Of dakus and polls
Until electronic voting machines were introduced, dacoits had a role to play in booth-capturing
The police know him as Lukke. The locals say he was second in command to Daku Mansingh, the legendary dacoit who was the uncrowned king of Chambal. But meet Lukke and he introduces himself as Lokman Dixit and laments the “absence of ethics” among the present crop of dacoits. Mention politics and he says that all politicians are thieves.
With 82 years and a bloody past behind him, Lukke rues the current dacoit- (read: criminal) politician nexus and blames it on the “quick buck syndrome” among criminals. More than the patronage given by political heavyweights, Lukke sees it as “a problem within” the tribe. He recalls the times when gang-leaders chided them for setting eyes on a woman, or for violating the code of looting only the rich.
Today, no code exists. Women dacoits are in the forefront and kidnapping has replaced looting. Hobnobbing with politicians, rather working at their behest during elections, is something that is beyond Lukke’s comprehension. Or the fact that dacoit Nirbhay Singh’s recent wedding in the forests, apart from being an extravagant affair, was allegedly attended by several politicians.
While the administration and the police have a list of dreaded gangs handy, the local politicians have their names and party affiliations on their fingertips. In the Bhind-Morena district in Madhya Pradesh and the Chakranagar-Bareh belt in Etawah and Uraiya districts in UP, there is evidence of dacoits forcing their political preferences on the electorate. Arvind Gujjar’s gang is known to coerce people in the Jharpura area.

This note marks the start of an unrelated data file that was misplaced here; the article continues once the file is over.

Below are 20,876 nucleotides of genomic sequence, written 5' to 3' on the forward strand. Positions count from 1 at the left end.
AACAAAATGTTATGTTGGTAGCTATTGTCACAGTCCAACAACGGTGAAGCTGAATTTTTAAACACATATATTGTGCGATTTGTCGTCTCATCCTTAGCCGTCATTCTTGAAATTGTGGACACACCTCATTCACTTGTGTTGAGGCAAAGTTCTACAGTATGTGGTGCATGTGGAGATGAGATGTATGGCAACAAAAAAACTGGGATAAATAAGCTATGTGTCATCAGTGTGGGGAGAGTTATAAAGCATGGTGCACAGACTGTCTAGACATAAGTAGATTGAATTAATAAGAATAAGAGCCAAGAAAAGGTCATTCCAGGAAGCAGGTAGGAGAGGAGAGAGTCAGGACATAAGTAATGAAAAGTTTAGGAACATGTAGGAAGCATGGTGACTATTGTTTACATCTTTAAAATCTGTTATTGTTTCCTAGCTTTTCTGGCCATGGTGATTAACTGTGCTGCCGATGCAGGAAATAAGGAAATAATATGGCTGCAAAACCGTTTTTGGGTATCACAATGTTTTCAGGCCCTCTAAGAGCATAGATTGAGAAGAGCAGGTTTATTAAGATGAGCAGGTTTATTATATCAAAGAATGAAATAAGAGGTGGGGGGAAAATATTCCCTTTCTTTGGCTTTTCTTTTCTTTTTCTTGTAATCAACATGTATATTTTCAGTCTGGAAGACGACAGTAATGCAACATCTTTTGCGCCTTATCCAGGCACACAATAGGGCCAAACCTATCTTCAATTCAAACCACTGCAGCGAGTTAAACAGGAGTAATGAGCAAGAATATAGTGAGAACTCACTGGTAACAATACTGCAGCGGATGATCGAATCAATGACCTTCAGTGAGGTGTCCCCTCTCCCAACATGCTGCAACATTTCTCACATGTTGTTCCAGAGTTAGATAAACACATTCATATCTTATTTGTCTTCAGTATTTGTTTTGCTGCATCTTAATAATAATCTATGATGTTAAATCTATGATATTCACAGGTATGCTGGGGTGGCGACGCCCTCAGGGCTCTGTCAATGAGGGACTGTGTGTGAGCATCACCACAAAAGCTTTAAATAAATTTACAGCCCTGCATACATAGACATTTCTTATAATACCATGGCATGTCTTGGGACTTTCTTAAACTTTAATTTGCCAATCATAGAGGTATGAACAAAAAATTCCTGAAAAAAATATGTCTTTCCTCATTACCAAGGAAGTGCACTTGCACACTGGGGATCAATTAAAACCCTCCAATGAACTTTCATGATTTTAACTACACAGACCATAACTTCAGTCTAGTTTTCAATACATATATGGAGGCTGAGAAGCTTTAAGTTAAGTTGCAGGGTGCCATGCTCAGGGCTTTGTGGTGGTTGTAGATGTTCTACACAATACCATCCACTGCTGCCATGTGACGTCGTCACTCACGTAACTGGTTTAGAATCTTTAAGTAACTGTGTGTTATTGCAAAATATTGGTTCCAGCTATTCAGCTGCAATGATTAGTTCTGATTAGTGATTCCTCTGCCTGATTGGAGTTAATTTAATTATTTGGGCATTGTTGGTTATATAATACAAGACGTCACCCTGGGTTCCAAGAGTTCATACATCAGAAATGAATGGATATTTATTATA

In the 1999 polls in Gona village in Mehgav, Ramesh Kushwaha’s gang publicly beat up people for voting. Nirbhay Singh has, however, been checkmated following an encounter with the police last month. Apart from his movements being restricted, he reportedly lost 20-odd members (including two women) of his gang. But surrendered daku Mohar Singh is on record stating that he was working for the Congress: a fact reluctantly acknowledged by Satyadev Katare who contested this time from the Bhind Datia Lok Sabha constituency.
The trend, though limited during parliamentary polls, is rampant in the assembly elections as the stakes are higher. However, instead of issuing ‘fatwas’ in favour of candidates, people are forced to stay indoors. This is particularly true in villages where caste preferences are likely to dominate, given the fact that caste consolidation has in many areas overtaken the reign of fear.
On the one hand, the influence of the dacoits is waning. On the other, the trend of ‘pakar’ (subletting kidnapping) and ‘dump’ (booth-capturing) is catching on, with the kingpins voluntarily taking a backseat. While ‘dump’ is purely an ‘election activity’, ‘pakar’ has very little to do with politics. ‘Dump’ is usually under the charge of political workers, while pakar is conducted at the behest of dacoits. Until EVMs were introduced, dacoits had a role to play in booth-capturing. Then groups stormed booths and stamped ballot papers at will. EVMs mean pressing a button each time you want to forge a vote: an activity which tech-savvy criminals or workers in political parties do themselves rather than illiterate dacoits. If ‘outside help’ is needed, small-time gangsters are pressed into service.
‘Pakar’ remains an exclusively criminal activity. With looting and killing becoming somewhat outdated, gun culture has been replaced by kidnapping. Agents (among villagers) are appointed and they use their familiarity to ‘take away’ a rich farmer from his house on any pretext and later hand him over to a criminal gang which in turn takes him across the state border and hands him over to bigger gangs. While the ‘agent’ is paid a measly Rs 50,000-odd, by the time the victim is handed over to the high-end gang, he is priced in lakhs.
Pandit Rajendra Prasad Sharma was one such ‘pakar’ who was taken away on the pretext of performing a puja. He was taken to a garage. But instead of performing a puja, he was gagged and allegedly handed over to Rajjan’s gang. He was in custody for nearly three months and was let off only after a ransom of over Rs 2 lakh in two instalments was paid.